There he hung, that little boy, motionless, spikes protruding from his entire being. He had failed in his mission to rescue his sister. Or had he?
Limbo is a fascinating game. It takes the notion of unrequited love and expands it into a cycle of ceaseless agony. Not once does our protagonist waver from his journey, however. His dedication, through thick and thin, is representative of a remarkable person, one who won’t stop until he has saved his nearest and dearest. Where isolation and loneliness dictate a story born of utmost cruelty, this single, miniature character perseveres where stronger men would ultimately flounder and fail.
The inherent idea of love in gaming is an intriguing premise. One could say that our immersion and interactivity presents almost a skewed loving stance for a character, as, for a momentary existence, we are them and they are we. Nevertheless, there are certainly arguments for love’s impact being multi-faceted. Where we fall in love with a kooky personality on the screen, they fall in love with another in-game, and perhaps in the process we fall in love with the mere, poignancy of being able to render a co-operative mission so very personal. There has always been a versatility to gaming and certainly, insofar as love goes, it’s clear that the buck hasn’t stopped short here.
If you ask any number of people, they would proffer that my favourite game is Limbo. It isn’t; that honourable award falls at the feet of Kula World, but where Limbo becomes so invaluable to myself and others is the lessons that it teaches. Dependant on your view of the game, there could be a multitude of varying avenues of analysis, but ultimately, this indie gem delivers such an emotional wallop that it’s hard not to associate it with that ever-present notion of kindred love. Perhaps because it paints such a bleak picture, that the idea of carrying on to try and save someone is elevated beyond just a beautiful scenario. Limbo portrays the very nature of love: it’s not easy, it’s often tough as hell, but with the willingness to search for a solution, regardless of if you find it or not, you can often determine the very nature of love as something entirely individual and personal.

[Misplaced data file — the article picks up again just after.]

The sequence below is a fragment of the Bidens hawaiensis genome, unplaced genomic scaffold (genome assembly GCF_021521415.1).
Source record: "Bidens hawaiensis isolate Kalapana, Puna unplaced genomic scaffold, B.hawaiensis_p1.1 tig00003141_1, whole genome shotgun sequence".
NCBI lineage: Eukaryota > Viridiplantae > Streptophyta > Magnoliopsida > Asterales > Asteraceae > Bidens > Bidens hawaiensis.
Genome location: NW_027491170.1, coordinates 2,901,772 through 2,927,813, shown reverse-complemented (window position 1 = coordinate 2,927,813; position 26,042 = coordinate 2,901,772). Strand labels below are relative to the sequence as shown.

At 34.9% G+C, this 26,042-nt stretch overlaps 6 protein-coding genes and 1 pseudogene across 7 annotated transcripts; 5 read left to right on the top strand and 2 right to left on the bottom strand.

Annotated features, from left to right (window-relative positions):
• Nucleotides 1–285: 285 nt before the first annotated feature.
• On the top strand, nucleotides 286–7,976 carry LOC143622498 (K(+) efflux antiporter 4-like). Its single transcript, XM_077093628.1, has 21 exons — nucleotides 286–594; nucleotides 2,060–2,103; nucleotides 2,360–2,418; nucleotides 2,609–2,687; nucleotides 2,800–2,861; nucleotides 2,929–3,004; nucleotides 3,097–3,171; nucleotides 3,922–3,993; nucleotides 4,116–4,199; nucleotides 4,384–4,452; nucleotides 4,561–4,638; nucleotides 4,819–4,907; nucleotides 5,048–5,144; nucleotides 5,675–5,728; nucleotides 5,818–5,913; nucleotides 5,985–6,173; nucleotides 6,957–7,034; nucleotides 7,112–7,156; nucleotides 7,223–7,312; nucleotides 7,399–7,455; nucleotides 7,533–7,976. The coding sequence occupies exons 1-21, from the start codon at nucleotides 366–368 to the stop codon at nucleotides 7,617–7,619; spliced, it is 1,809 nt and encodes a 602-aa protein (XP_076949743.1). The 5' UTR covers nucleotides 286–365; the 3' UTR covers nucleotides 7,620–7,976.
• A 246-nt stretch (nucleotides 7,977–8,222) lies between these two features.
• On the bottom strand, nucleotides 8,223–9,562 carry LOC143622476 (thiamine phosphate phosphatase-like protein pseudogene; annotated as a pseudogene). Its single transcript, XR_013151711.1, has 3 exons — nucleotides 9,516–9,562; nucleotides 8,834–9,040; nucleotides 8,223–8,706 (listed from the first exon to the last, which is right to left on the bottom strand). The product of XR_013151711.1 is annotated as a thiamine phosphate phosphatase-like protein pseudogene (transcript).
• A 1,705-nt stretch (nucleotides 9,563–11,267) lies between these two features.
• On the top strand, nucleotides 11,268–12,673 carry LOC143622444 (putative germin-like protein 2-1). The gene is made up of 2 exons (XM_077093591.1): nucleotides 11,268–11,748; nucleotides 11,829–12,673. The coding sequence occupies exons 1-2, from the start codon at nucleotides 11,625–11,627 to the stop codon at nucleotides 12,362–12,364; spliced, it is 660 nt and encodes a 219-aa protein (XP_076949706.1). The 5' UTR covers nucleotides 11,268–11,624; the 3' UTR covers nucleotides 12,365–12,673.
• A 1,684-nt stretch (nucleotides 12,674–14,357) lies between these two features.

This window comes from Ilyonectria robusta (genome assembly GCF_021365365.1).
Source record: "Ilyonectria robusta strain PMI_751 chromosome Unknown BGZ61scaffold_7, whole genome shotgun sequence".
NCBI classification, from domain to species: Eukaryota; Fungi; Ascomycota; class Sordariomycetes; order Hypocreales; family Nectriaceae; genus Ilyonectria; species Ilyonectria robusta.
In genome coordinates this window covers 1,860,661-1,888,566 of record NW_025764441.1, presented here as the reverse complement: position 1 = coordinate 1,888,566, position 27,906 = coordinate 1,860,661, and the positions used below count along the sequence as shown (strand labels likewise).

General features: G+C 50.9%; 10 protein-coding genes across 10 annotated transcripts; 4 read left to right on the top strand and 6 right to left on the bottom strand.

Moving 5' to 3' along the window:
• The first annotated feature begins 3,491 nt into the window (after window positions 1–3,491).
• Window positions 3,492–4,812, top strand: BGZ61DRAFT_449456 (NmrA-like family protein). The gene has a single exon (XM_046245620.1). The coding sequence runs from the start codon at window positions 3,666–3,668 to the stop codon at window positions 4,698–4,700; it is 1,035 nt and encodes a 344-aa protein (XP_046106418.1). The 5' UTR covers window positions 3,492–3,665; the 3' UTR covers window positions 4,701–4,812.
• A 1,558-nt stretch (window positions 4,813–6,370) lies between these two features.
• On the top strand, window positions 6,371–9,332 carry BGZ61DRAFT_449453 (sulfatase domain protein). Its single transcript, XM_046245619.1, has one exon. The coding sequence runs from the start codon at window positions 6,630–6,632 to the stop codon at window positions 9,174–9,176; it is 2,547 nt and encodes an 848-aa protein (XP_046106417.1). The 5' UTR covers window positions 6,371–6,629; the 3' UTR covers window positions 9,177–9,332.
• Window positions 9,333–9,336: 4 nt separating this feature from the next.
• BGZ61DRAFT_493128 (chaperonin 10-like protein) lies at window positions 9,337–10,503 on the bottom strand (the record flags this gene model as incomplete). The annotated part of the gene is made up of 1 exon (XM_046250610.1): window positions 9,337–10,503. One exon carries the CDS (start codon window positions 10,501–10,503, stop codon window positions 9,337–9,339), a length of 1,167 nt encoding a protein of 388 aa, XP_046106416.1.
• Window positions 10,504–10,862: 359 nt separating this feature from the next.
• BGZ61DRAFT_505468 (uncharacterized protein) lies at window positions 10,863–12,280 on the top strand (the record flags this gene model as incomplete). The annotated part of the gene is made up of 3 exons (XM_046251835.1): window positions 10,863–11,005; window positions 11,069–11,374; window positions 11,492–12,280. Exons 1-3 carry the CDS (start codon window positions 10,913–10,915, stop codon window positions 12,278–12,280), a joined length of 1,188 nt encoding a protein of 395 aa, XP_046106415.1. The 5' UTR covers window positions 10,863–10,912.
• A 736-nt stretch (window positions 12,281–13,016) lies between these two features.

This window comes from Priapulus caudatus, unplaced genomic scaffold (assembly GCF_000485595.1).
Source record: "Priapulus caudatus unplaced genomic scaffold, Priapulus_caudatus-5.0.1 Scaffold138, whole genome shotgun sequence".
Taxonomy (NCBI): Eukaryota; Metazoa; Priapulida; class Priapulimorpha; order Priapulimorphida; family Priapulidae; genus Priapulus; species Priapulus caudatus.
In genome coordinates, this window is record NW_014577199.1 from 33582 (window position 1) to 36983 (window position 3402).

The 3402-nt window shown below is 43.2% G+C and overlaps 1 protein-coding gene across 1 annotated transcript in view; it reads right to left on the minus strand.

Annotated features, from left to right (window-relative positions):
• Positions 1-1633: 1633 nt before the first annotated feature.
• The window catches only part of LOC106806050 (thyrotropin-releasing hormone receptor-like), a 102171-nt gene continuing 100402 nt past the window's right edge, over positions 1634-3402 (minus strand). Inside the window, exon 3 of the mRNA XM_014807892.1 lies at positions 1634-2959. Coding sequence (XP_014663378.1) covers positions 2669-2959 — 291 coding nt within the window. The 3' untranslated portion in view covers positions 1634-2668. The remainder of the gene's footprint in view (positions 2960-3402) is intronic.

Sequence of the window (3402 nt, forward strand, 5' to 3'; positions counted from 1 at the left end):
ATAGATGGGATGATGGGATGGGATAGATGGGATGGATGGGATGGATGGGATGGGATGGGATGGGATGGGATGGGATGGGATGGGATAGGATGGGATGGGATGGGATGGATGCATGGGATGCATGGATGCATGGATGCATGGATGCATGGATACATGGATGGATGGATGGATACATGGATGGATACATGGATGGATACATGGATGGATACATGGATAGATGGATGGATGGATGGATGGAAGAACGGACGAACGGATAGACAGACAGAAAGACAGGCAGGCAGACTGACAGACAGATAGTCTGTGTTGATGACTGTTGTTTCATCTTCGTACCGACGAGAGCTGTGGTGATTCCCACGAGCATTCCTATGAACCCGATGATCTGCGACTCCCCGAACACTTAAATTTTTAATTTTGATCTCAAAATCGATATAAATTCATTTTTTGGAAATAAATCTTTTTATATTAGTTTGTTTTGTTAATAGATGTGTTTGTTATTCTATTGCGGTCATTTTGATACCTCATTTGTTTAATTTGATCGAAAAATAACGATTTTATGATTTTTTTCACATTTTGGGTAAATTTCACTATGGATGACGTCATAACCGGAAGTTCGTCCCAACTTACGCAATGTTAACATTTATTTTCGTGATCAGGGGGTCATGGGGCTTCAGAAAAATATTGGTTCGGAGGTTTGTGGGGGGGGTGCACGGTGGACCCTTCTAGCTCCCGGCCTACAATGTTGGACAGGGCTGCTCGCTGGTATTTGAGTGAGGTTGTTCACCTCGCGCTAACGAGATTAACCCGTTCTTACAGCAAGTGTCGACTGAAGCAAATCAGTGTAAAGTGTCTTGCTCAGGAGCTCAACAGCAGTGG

Ironically enough, Limbo composes its rendition of a loving relationship as anything but black and white. It might meet the same determinants as other video games in that it is one character trying to save another, but it truly teaches that finding and maintaining that sense of love, or semblance for the cynics, can bring about devastating periods where there seems like there’s no respite. If the little boy in Limbo can teach us anything about love for another though, it’s that underneath the superficial frills and bells of romance, true love resides in a place that requires you to constantly and repeatedly fight to conserve it.
It might sound a little corny, especially when you’ve seen it plastered all over MTV channels, masquerading as sound from Cheryl Cole’s perfectly plumped lips, but you do indeed have to fight for love. If it was as simple as looking at that spectacular man or woman across the street, then we’d probably all be doing remarkably well. The distinction between some shallow words and this wonderfully woven metaphorical tale, however, is that the reasons and actions for wanting to save a loved one and look to protect them are entirely selfless. He knows he loves his sister, and he is willing to travel to the ends of the world, and possibly further, in order to restore their emphatically heartening affinity.
So, as Valentine’s Day has done, as it approaches again next year, and people profess their love for family and friends, just remember there was a little boy in a video game, of all places, who represented everything that love should stand for: responsibility, perseverance, compassion and motivation to make a relationship succeed at any cost.
So, as the little boy was reborn whole again, he didn’t give up, he didn’t waver from his mission, he continued along the same path, focussed and resolved to find his sister, a sister that he would continue to love dearly for time eternal.